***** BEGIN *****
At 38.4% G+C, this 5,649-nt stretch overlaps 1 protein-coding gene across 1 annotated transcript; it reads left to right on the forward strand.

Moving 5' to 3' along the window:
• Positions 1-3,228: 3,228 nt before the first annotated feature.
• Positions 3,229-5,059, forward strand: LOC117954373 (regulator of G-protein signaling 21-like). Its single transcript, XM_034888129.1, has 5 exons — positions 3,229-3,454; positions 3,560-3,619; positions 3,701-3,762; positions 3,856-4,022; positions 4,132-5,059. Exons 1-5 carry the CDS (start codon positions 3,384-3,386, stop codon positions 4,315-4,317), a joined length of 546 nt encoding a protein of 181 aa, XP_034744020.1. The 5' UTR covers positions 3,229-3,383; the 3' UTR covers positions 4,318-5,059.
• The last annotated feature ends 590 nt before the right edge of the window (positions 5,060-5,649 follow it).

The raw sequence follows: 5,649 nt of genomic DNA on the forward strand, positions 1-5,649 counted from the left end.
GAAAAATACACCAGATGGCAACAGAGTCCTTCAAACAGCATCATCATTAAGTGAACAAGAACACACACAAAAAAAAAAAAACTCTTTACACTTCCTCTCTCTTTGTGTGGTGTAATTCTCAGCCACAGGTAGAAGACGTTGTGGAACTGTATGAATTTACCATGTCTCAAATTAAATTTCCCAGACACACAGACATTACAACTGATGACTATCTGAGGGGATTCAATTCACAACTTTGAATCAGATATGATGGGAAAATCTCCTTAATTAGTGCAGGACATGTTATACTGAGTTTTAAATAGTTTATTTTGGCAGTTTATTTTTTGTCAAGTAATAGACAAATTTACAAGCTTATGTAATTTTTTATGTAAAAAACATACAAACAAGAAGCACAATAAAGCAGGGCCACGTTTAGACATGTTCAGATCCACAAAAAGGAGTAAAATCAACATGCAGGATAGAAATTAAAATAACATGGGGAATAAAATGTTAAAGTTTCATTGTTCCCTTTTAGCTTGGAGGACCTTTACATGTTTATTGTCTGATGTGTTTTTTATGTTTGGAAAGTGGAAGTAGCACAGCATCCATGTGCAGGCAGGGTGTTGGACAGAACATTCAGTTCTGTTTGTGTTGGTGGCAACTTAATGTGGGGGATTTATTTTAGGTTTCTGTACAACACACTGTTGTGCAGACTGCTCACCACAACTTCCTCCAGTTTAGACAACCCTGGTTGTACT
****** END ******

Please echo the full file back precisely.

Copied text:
At 38.4% G+C, this 5,649-nt stretch overlaps 1 protein-coding gene across 1 annotated transcript; it reads left to right on the forward strand.

Moving 5' to 3' along the window:
• Positions 1-3,228: 3,228 nt before the first annotated feature.
• Positions 3,229-5,059, forward strand: LOC117954373 (regulator of G-protein signaling 21-like). Its single transcript, XM_034888129.1, has 5 exons — positions 3,229-3,454; positions 3,560-3,619; positions 3,701-3,762; positions 3,856-4,022; positions 4,132-5,059. Exons 1-5 carry the CDS (start codon positions 3,384-3,386, stop codon positions 4,315-4,317), a joined length of 546 nt encoding a protein of 181 aa, XP_034744020.1. The 5' UTR covers positions 3,229-3,383; the 3' UTR covers positions 4,318-5,059.
• The last annotated feature ends 590 nt before the right edge of the window (positions 5,060-5,649 follow it).

The raw sequence follows: 5,649 nt of genomic DNA on the forward strand, positions 1-5,649 counted from the left end.
GAAAAATACACCAGATGGCAACAGAGTCCTTCAAACAGCATCATCATTAAGTGAACAAGAACACACACAAAAAAAAAAAAACTCTTTACACTTCCTCTCTCTTTGTGTGGTGTAATTCTCAGCCACAGGTAGAAGACGTTGTGGAACTGTATGAATTTACCATGTCTCAAATTAAATTTCCCAGACACACAGACATTACAACTGATGACTATCTGAGGGGATTCAATTCACAACTTTGAATCAGATATGATGGGAAAATCTCCTTAATTAGTGCAGGACATGTTATACTGAGTTTTAAATAGTTTATTTTGGCAGTTTATTTTTTGTCAAGTAATAGACAAATTTACAAGCTTATGTAATTTTTTATGTAAAAAACATACAAACAAGAAGCACAATAAAGCAGGGCCACGTTTAGACATGTTCAGATCCACAAAAAGGAGTAAAATCAACATGCAGGATAGAAATTAAAATAACATGGGGAATAAAATGTTAAAGTTTCATTGTTCCCTTTTAGCTTGGAGGACCTTTACATGTTTATTGTCTGATGTGTTTTTTATGTTTGGAAAGTGGAAGTAGCACAGCATCCATGTGCAGGCAGGGTGTTGGACAGAACATTCAGTTCTGTTTGTGTTGGTGGCAACTTAATGTGGGGGATTTATTTTAGGTTTCTGTACAACACACTGTTGTGCAGACTGCTCACCACAACTTCCTCCAGTTTAGACAACCCTGGTTGTACT